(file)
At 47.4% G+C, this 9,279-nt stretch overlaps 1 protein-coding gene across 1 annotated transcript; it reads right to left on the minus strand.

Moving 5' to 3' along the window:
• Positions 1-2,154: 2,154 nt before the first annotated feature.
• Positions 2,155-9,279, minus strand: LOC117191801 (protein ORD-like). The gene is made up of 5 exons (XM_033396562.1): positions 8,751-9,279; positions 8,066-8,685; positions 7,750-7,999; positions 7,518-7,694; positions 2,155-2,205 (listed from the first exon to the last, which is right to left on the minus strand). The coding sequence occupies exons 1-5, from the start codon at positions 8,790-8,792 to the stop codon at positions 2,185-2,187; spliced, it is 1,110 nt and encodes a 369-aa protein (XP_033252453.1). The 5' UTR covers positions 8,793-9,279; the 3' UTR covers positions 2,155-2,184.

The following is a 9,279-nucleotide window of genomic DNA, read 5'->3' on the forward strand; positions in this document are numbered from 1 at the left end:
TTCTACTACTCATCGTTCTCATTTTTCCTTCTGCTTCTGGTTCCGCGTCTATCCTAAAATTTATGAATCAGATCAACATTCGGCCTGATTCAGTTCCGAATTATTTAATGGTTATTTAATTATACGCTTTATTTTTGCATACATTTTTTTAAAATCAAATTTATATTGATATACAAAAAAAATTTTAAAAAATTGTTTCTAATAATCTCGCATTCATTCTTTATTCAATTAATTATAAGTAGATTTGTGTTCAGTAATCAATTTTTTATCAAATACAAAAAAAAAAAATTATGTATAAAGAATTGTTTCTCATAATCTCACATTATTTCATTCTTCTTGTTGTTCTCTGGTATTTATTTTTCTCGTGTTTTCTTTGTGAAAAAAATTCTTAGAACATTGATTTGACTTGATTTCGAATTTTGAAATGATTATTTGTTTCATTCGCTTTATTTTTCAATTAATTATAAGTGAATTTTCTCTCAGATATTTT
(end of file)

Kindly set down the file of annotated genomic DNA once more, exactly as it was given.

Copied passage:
At 47.4% G+C, this 9,279-nt stretch overlaps 1 protein-coding gene across 1 annotated transcript; it reads right to left on the minus strand.

Moving 5' to 3' along the window:
• Positions 1-2,154: 2,154 nt before the first annotated feature.
• Positions 2,155-9,279, minus strand: LOC117191801 (protein ORD-like). The gene is made up of 5 exons (XM_033396562.1): positions 8,751-9,279; positions 8,066-8,685; positions 7,750-7,999; positions 7,518-7,694; positions 2,155-2,205 (listed from the first exon to the last, which is right to left on the minus strand). The coding sequence occupies exons 1-5, from the start codon at positions 8,790-8,792 to the stop codon at positions 2,185-2,187; spliced, it is 1,110 nt and encodes a 369-aa protein (XP_033252453.1). The 5' UTR covers positions 8,793-9,279; the 3' UTR covers positions 2,155-2,184.

The following is a 9,279-nucleotide window of genomic DNA, read 5'->3' on the forward strand; positions in this document are numbered from 1 at the left end:
TTCTACTACTCATCGTTCTCATTTTTCCTTCTGCTTCTGGTTCCGCGTCTATCCTAAAATTTATGAATCAGATCAACATTCGGCCTGATTCAGTTCCGAATTATTTAATGGTTATTTAATTATACGCTTTATTTTTGCATACATTTTTTTAAAATCAAATTTATATTGATATACAAAAAAAATTTTAAAAAATTGTTTCTAATAATCTCGCATTCATTCTTTATTCAATTAATTATAAGTAGATTTGTGTTCAGTAATCAATTTTTTATCAAATACAAAAAAAAAAAATTATGTATAAAGAATTGTTTCTCATAATCTCACATTATTTCATTCTTCTTGTTGTTCTCTGGTATTTATTTTTCTCGTGTTTTCTTTGTGAAAAAAATTCTTAGAACATTGATTTGACTTGATTTCGAATTTTGAAATGATTATTTGTTTCATTCGCTTTATTTTTCAATTAATTATAAGTGAATTTTCTCTCAGATATTTT